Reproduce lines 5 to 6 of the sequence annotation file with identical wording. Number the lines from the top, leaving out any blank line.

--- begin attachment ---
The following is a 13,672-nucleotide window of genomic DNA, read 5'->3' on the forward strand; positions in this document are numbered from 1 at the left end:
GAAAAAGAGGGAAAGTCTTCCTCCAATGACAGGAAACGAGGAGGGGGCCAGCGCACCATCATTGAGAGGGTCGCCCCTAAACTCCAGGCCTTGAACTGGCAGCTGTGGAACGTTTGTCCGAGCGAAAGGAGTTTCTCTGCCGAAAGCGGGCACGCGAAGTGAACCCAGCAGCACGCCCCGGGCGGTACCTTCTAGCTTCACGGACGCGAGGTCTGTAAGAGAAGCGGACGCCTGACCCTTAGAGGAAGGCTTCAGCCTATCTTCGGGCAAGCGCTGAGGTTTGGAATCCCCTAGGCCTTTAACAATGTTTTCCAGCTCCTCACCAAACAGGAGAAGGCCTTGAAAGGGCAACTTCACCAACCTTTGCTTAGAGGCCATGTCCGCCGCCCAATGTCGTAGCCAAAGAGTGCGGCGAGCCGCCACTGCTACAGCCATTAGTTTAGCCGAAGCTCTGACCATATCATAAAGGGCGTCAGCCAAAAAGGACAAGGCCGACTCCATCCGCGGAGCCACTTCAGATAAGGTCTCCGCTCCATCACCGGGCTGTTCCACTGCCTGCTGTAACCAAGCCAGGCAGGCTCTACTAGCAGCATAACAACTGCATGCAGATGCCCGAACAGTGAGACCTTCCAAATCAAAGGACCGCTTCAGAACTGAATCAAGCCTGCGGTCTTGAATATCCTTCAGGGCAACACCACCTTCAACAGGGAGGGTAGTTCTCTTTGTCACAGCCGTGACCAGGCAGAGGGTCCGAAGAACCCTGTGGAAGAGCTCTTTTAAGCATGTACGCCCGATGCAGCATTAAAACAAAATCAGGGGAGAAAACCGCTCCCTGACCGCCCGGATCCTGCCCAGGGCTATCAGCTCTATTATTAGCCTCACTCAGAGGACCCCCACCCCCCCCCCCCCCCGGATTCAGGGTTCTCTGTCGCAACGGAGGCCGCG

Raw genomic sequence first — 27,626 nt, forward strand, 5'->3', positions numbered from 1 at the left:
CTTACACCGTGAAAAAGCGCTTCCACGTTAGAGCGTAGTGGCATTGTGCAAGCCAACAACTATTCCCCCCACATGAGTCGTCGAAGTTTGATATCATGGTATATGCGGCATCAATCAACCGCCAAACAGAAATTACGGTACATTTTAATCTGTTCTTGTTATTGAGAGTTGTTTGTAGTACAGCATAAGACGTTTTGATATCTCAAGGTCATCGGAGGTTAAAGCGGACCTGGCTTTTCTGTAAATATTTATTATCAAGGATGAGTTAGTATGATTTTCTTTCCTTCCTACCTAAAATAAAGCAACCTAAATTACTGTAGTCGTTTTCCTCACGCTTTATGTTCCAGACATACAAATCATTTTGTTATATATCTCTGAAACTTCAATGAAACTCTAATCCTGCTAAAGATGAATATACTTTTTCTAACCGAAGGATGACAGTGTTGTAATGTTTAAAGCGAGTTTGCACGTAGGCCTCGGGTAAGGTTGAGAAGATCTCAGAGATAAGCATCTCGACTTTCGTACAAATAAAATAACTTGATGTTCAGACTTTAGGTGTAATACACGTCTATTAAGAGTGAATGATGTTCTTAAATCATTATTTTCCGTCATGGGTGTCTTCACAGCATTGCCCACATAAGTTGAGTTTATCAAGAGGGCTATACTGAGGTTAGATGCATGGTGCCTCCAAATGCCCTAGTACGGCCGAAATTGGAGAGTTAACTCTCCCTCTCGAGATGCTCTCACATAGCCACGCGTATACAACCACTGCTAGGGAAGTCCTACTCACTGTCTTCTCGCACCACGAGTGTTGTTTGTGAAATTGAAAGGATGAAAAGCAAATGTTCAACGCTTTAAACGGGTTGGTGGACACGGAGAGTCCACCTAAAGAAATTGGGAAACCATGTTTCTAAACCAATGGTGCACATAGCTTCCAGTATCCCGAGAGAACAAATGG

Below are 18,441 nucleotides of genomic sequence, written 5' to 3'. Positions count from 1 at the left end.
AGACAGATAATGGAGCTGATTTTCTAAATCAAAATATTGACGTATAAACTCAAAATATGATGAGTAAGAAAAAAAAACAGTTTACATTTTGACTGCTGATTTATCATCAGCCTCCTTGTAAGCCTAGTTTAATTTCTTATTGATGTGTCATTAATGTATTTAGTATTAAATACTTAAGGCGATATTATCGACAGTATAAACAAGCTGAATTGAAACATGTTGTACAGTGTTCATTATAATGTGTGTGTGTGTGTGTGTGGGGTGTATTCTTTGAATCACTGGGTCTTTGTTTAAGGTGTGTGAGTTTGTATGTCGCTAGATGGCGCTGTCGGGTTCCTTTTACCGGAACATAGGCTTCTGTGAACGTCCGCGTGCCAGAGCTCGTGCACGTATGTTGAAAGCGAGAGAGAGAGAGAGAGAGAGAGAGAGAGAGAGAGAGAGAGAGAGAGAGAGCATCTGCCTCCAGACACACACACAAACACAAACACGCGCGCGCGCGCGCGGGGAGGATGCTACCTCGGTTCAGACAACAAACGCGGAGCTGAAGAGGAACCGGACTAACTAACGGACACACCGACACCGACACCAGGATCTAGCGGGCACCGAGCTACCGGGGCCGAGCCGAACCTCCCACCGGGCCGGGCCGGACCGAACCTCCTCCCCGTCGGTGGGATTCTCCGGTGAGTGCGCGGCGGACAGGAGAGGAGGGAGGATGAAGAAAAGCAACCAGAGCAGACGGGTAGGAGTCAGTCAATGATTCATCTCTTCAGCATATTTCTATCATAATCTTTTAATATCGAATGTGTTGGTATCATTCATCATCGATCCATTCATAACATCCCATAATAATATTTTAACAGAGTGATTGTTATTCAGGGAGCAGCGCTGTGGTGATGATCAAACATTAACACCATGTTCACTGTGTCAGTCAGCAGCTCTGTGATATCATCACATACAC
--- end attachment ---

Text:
Below are 18,441 nucleotides of genomic sequence, written 5' to 3'. Positions count from 1 at the left end.
AGACAGATAATGGAGCTGATTTTCTAAATCAAAATATTGACGTATAAACTCAAAATATGATGAGTAAGAAAAAAAAACAGTTTACATTTTGACTGCTGATTTATCATCAGCCTCCTTGTAAGCCTAGTTTAATTTCTTATTGATGTGTCATTAATGTATTTAGTATTAAATACTTAAGGCGATATTATCGACAGTATAAACAAGCTGAATTGAAACATGTTGTACAGTGTTCATTATAATGTGTGTGTGTGTGTGTGTGGGGTGTATTCTTTGAATCACTGGGTCTTTGTTTAAGGTGTGTGAGTTTGTATGTCGCTAGATGGCGCTGTCGGGTTCCTTTTACCGGAACATAGGCTTCTGTGAACGTCCGCGTGCCAGAGCTCGTGCACGTATGTTGAAAGCGAGAGAGAGAGAGAGAGAGAGAGAGAGAGAGAGAGAGAGAGAGAGAGAGAGCATCTGCCTCCAGACACACACACAAACACAAACACGCGCGCGCGCGCGCGGGGAGGATGCTACCTCGGTTCAGACAACAAACGCGGAGCTGAAGAGGAACCGGACTAACTAACGGACACACCGACACCGACACCAGGATCTAGCGGGCACCGAGCTACCGGGGCCGAGCCGAACCTCCCACCGGGCCGGGCCGGACCGAACCTCCTCCCCGTCGGTGGGATTCTCCGGTGAGTGCGCGGCGGACAGGAGAGGAGGGAGGATGAAGAAAAGCAACCAGAGCAGACGGGTAGGAGTCAGTCAATGATTCATCTCTTCAGCATATTTCTATCATAATCTTTTAATATCGAATGTGTTGGTATCATTCATCATCGATCCATTCATAACATCCCATAATAATATTTTAACAGAGTGATTGTTATTCAGGGAGCAGCGCTGTGGTGATGATCAAACATTAACACCATGTTCACTGTGTCAGTCAGCAGCTCTGTGATATCATCACATACAC